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Length of Marriage is not the only Factor in Determining Alimony


In New Jersey, permanent alimony is granted by the court only in divorces of long-term marriages. However, there is no exact rule stating how many years a couple must be married in order to be considered long-term. On July 29, 2015, the New Jersey Supreme Court held that the length of marriage could not be considered alone when determining if permanent alimony should be awarded.

In Gnall v. Gnall, the court found that the trial judges must consider and give weight to multiple factors. In New Jersey, there is a statue that requires judges to consider and weigh 13 factors when deciding if permanent alimony is appropriate. The court said that the Legislature laid out these objective factors in N.J.S.A. 2A:34–23b, and judges must use them all rather than just focusing on the length of the marriage.

In Gnall, the marriage had lasted 15 years. Mrs. Gnall argued that 15 years can be considered long-term in modern times. The New Jersey State Bar asked the court not to make a bright-line rule that a marriage must last a particular number of years in order to be considered long term. Gov. Christie signed a bill into law last year which mostly does away with permanent alimony. Long-term alimony will usually only be granted in marriages that have lasted over 20 years, and the payer can apply to end alimony payments or have the amount modified after they reach retirement. This law applies to all future divorces; however, the court did not address the issue of whether this law should apply to divorces that started before the law came into effect.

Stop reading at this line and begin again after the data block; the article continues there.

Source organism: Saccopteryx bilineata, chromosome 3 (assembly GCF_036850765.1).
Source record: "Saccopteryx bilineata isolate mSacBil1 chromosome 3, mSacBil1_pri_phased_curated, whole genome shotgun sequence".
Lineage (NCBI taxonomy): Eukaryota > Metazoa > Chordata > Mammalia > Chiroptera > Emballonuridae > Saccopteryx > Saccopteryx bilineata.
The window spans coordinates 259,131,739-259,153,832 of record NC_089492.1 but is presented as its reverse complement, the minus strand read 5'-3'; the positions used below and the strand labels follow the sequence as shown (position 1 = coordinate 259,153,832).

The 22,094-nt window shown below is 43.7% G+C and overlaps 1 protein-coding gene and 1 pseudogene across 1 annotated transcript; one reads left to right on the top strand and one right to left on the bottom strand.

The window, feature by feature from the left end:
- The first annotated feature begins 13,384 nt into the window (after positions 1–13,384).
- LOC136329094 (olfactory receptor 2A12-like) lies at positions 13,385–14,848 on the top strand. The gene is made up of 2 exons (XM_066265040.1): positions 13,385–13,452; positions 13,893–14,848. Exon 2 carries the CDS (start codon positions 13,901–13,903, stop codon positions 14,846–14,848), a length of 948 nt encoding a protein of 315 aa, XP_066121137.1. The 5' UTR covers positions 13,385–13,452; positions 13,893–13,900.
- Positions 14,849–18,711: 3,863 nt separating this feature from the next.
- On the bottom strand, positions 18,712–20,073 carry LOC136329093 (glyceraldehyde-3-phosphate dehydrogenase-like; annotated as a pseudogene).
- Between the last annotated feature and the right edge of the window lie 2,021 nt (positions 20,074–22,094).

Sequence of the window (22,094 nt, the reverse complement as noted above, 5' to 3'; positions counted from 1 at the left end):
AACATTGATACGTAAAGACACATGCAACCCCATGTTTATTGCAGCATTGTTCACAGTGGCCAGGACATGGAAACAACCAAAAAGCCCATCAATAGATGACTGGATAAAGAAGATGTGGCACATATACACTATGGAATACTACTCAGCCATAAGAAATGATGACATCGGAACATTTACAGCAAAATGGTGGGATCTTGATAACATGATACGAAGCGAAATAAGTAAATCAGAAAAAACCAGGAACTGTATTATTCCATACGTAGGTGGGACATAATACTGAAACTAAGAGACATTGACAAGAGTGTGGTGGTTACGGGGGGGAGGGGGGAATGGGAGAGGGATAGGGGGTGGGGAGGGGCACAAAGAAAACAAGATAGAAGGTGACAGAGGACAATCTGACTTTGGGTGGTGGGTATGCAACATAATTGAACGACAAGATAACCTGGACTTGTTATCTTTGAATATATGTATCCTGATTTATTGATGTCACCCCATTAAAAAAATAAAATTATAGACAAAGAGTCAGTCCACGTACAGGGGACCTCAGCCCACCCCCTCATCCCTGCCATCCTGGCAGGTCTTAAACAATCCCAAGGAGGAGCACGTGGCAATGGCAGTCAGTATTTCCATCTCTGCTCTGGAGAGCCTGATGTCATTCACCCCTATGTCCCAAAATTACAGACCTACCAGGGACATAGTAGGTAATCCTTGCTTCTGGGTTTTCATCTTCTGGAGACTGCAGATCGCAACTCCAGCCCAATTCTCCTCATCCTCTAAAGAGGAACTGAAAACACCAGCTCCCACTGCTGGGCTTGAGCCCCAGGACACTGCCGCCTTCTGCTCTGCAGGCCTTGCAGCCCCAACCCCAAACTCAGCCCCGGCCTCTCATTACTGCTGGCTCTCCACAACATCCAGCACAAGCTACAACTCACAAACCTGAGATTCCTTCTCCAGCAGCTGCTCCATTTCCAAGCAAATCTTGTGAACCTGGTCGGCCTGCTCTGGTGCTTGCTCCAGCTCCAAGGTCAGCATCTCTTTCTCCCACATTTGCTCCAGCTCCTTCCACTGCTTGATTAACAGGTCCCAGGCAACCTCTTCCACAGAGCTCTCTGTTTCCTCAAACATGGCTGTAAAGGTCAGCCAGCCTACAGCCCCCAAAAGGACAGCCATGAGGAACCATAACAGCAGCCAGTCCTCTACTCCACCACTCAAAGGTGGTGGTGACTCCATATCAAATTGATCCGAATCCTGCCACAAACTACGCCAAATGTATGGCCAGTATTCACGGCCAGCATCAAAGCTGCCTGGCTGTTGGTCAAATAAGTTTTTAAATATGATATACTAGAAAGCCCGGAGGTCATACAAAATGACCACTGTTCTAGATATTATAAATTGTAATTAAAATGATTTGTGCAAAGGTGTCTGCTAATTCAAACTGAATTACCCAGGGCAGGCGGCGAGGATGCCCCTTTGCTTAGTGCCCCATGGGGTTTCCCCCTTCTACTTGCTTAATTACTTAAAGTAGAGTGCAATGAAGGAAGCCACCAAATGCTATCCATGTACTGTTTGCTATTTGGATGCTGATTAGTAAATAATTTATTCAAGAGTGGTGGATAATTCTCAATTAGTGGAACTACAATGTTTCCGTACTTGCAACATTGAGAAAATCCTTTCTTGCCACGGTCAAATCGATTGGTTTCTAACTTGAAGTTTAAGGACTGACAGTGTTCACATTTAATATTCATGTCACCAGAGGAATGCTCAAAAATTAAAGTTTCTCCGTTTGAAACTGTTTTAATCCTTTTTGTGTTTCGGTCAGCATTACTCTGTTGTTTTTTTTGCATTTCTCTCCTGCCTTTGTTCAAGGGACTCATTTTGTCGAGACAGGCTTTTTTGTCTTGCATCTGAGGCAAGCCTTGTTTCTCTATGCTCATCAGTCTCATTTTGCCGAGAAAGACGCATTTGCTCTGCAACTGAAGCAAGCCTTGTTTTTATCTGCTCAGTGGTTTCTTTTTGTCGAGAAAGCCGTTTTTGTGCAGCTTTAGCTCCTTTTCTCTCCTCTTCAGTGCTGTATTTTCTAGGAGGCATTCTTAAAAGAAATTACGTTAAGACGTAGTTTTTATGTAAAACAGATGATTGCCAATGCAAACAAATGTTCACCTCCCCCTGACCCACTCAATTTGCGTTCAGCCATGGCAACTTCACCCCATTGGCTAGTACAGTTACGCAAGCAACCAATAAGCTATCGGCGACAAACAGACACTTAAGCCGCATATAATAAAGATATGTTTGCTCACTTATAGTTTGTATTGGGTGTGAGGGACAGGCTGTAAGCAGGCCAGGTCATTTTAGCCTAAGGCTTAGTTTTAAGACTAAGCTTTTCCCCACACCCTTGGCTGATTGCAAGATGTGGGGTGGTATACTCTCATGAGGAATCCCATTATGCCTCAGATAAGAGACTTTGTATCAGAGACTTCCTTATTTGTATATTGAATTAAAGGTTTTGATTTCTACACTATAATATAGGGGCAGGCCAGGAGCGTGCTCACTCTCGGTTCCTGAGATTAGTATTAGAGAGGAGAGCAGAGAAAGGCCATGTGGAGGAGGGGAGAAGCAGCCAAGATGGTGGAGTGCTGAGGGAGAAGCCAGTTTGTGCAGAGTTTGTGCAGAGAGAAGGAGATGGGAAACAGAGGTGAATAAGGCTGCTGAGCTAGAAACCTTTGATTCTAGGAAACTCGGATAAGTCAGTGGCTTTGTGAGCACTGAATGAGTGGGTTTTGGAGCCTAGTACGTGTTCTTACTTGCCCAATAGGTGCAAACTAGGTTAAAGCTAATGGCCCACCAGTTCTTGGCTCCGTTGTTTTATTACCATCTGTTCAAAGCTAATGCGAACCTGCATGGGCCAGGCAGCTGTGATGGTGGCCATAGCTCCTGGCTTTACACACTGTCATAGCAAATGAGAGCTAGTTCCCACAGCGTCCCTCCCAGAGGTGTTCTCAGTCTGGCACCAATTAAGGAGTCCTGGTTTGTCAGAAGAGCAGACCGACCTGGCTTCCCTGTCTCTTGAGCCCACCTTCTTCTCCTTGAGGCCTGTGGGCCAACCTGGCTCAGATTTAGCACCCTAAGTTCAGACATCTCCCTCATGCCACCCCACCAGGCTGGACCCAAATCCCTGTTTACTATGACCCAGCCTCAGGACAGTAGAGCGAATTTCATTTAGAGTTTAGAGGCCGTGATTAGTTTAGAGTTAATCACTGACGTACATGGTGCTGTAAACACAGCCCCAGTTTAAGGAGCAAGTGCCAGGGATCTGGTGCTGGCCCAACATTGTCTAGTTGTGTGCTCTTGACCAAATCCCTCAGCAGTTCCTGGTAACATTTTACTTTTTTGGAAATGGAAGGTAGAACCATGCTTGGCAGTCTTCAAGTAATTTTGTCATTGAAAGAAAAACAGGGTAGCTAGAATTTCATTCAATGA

The Gnalls are both well-educated professionals. Mrs. Gnall left her career in order to care for the couple’s children. Mr. Gnall has an income that is much greater than Mrs. Gnall’s earning capacity. If she does return to the work force, she will not be able to achieve the standard of living that she had when married. The court sent the case back to the trial court so that the trial court judge can consider and weigh each of the 13 factors required by New Jersey law.

The 13 factors required by New Jersey law to be considered by trial judges when determining an alimony award are:

  1. Need and ability of parties to pay.
  2. Length of marriage.
  3. Age and health of each person.
  4. The standard of living enjoyed in the marriage and whether or not this can be maintained by the dependant spouse.
  5. Education, skills, earning capacity, and employability of each person.
  6. How long the dependant spouse was out of the job market.
  7. Parenting responsibilities.
  8. Cost and time required for the dependant spouse to get education or training that would allow them to get adequate employment.
  9. The contributions (both financial and non-financial) to the marriage by each person, including care and education of children and interruption of career or education.
  10. The property distribution in the divorce.
  11. Income of both people, including investments.
  12. Tax consequences of the alimony award.
  13. Any other factors the court finds relevant.

If you are going through a divorce, you may be concerned about alimony. Contact an experienced family law attorney to help answer your questions. The Law Offices of John B. D’Alessandro, LLC has experience handling alimony and divorce issues in New Jersey. Call today to speak with an attorney regarding your divorce and family law issues at 908-964-0102.

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